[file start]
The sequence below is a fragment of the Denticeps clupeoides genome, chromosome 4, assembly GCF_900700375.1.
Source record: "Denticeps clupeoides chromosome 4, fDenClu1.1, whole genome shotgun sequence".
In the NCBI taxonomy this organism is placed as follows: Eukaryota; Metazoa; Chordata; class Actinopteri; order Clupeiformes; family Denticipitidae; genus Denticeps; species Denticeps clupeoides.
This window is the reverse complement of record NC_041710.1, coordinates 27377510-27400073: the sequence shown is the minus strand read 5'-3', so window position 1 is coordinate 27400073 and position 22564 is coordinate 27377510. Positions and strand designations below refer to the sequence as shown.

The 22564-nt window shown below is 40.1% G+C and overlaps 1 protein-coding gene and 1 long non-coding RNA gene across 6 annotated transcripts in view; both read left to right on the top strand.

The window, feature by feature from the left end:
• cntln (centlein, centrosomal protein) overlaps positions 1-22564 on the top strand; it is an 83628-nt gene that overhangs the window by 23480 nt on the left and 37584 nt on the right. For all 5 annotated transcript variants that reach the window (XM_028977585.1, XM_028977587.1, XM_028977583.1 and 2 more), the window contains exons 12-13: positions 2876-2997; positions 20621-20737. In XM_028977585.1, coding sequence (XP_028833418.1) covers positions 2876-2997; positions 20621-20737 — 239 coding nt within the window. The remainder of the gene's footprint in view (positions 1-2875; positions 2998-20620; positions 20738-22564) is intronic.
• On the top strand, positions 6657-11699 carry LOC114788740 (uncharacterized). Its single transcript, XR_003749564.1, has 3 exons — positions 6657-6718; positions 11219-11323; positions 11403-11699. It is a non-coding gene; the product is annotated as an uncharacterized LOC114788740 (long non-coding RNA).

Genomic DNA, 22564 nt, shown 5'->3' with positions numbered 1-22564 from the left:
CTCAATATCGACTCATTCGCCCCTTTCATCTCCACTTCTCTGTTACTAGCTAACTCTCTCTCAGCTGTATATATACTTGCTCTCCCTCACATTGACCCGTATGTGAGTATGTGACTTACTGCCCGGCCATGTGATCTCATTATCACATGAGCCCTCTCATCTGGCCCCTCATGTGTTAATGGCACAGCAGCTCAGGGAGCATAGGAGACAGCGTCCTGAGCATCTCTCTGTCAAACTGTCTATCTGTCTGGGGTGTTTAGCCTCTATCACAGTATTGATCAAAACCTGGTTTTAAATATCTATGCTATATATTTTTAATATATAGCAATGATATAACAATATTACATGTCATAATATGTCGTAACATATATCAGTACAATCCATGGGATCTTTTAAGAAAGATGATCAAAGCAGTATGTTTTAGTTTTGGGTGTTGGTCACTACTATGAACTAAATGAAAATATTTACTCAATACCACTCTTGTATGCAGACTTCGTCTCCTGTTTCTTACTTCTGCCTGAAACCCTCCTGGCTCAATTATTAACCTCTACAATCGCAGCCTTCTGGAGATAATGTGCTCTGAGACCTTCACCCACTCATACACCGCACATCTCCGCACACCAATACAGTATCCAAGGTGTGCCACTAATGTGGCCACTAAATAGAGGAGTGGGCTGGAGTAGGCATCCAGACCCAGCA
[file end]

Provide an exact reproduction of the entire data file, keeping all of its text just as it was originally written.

The sequence below is a fragment of the Denticeps clupeoides genome, chromosome 4, assembly GCF_900700375.1.
Source record: "Denticeps clupeoides chromosome 4, fDenClu1.1, whole genome shotgun sequence".
In the NCBI taxonomy this organism is placed as follows: Eukaryota; Metazoa; Chordata; class Actinopteri; order Clupeiformes; family Denticipitidae; genus Denticeps; species Denticeps clupeoides.
This window is the reverse complement of record NC_041710.1, coordinates 27377510-27400073: the sequence shown is the minus strand read 5'-3', so window position 1 is coordinate 27400073 and position 22564 is coordinate 27377510. Positions and strand designations below refer to the sequence as shown.

The 22564-nt window shown below is 40.1% G+C and overlaps 1 protein-coding gene and 1 long non-coding RNA gene across 6 annotated transcripts in view; both read left to right on the top strand.

The window, feature by feature from the left end:
• cntln (centlein, centrosomal protein) overlaps positions 1-22564 on the top strand; it is an 83628-nt gene that overhangs the window by 23480 nt on the left and 37584 nt on the right. For all 5 annotated transcript variants that reach the window (XM_028977585.1, XM_028977587.1, XM_028977583.1 and 2 more), the window contains exons 12-13: positions 2876-2997; positions 20621-20737. In XM_028977585.1, coding sequence (XP_028833418.1) covers positions 2876-2997; positions 20621-20737 — 239 coding nt within the window. The remainder of the gene's footprint in view (positions 1-2875; positions 2998-20620; positions 20738-22564) is intronic.
• On the top strand, positions 6657-11699 carry LOC114788740 (uncharacterized). Its single transcript, XR_003749564.1, has 3 exons — positions 6657-6718; positions 11219-11323; positions 11403-11699. It is a non-coding gene; the product is annotated as an uncharacterized LOC114788740 (long non-coding RNA).

Genomic DNA, 22564 nt, shown 5'->3' with positions numbered 1-22564 from the left:
CTCAATATCGACTCATTCGCCCCTTTCATCTCCACTTCTCTGTTACTAGCTAACTCTCTCTCAGCTGTATATATACTTGCTCTCCCTCACATTGACCCGTATGTGAGTATGTGACTTACTGCCCGGCCATGTGATCTCATTATCACATGAGCCCTCTCATCTGGCCCCTCATGTGTTAATGGCACAGCAGCTCAGGGAGCATAGGAGACAGCGTCCTGAGCATCTCTCTGTCAAACTGTCTATCTGTCTGGGGTGTTTAGCCTCTATCACAGTATTGATCAAAACCTGGTTTTAAATATCTATGCTATATATTTTTAATATATAGCAATGATATAACAATATTACATGTCATAATATGTCGTAACATATATCAGTACAATCCATGGGATCTTTTAAGAAAGATGATCAAAGCAGTATGTTTTAGTTTTGGGTGTTGGTCACTACTATGAACTAAATGAAAATATTTACTCAATACCACTCTTGTATGCAGACTTCGTCTCCTGTTTCTTACTTCTGCCTGAAACCCTCCTGGCTCAATTATTAACCTCTACAATCGCAGCCTTCTGGAGATAATGTGCTCTGAGACCTTCACCCACTCATACACCGCACATCTCCGCACACCAATACAGTATCCAAGGTGTGCCACTAATGTGGCCACTAAATAGAGGAGTGGGCTGGAGTAGGCATCCAGACCCAGCA